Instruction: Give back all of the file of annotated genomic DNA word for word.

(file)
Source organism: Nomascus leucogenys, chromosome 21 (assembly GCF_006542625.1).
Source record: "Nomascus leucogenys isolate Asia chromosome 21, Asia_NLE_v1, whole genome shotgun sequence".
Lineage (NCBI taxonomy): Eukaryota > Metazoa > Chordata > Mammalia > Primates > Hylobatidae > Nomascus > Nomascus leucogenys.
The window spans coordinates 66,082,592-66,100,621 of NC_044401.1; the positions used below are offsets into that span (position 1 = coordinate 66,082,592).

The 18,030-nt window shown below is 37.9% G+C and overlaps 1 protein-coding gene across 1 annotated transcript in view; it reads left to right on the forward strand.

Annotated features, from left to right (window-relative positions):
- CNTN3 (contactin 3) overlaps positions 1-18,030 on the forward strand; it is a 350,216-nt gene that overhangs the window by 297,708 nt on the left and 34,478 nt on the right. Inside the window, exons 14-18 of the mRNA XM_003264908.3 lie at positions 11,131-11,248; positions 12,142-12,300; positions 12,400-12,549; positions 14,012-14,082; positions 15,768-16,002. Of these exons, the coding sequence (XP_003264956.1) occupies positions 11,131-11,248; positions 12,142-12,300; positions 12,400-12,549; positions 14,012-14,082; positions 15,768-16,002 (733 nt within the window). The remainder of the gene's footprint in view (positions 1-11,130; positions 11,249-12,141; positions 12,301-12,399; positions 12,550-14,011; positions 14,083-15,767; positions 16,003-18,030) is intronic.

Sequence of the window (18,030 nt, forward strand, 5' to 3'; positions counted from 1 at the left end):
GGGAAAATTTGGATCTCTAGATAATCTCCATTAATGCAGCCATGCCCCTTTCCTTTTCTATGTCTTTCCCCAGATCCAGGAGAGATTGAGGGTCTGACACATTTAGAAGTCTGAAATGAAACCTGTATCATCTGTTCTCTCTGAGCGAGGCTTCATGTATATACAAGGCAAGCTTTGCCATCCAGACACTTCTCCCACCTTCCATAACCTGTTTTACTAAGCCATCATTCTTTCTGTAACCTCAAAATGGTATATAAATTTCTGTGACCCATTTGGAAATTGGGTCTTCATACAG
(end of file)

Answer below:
Source organism: Nomascus leucogenys, chromosome 21 (assembly GCF_006542625.1).
Source record: "Nomascus leucogenys isolate Asia chromosome 21, Asia_NLE_v1, whole genome shotgun sequence".
Lineage (NCBI taxonomy): Eukaryota > Metazoa > Chordata > Mammalia > Primates > Hylobatidae > Nomascus > Nomascus leucogenys.
The window spans coordinates 66,082,592-66,100,621 of NC_044401.1; the positions used below are offsets into that span (position 1 = coordinate 66,082,592).

The 18,030-nt window shown below is 37.9% G+C and overlaps 1 protein-coding gene across 1 annotated transcript in view; it reads left to right on the forward strand.

Annotated features, from left to right (window-relative positions):
- CNTN3 (contactin 3) overlaps positions 1-18,030 on the forward strand; it is a 350,216-nt gene that overhangs the window by 297,708 nt on the left and 34,478 nt on the right. Inside the window, exons 14-18 of the mRNA XM_003264908.3 lie at positions 11,131-11,248; positions 12,142-12,300; positions 12,400-12,549; positions 14,012-14,082; positions 15,768-16,002. Of these exons, the coding sequence (XP_003264956.1) occupies positions 11,131-11,248; positions 12,142-12,300; positions 12,400-12,549; positions 14,012-14,082; positions 15,768-16,002 (733 nt within the window). The remainder of the gene's footprint in view (positions 1-11,130; positions 11,249-12,141; positions 12,301-12,399; positions 12,550-14,011; positions 14,083-15,767; positions 16,003-18,030) is intronic.

Sequence of the window (18,030 nt, forward strand, 5' to 3'; positions counted from 1 at the left end):
GGGAAAATTTGGATCTCTAGATAATCTCCATTAATGCAGCCATGCCCCTTTCCTTTTCTATGTCTTTCCCCAGATCCAGGAGAGATTGAGGGTCTGACACATTTAGAAGTCTGAAATGAAACCTGTATCATCTGTTCTCTCTGAGCGAGGCTTCATGTATATACAAGGCAAGCTTTGCCATCCAGACACTTCTCCCACCTTCCATAACCTGTTTTACTAAGCCATCATTCTTTCTGTAACCTCAAAATGGTATATAAATTTCTGTGACCCATTTGGAAATTGGGTCTTCATACAG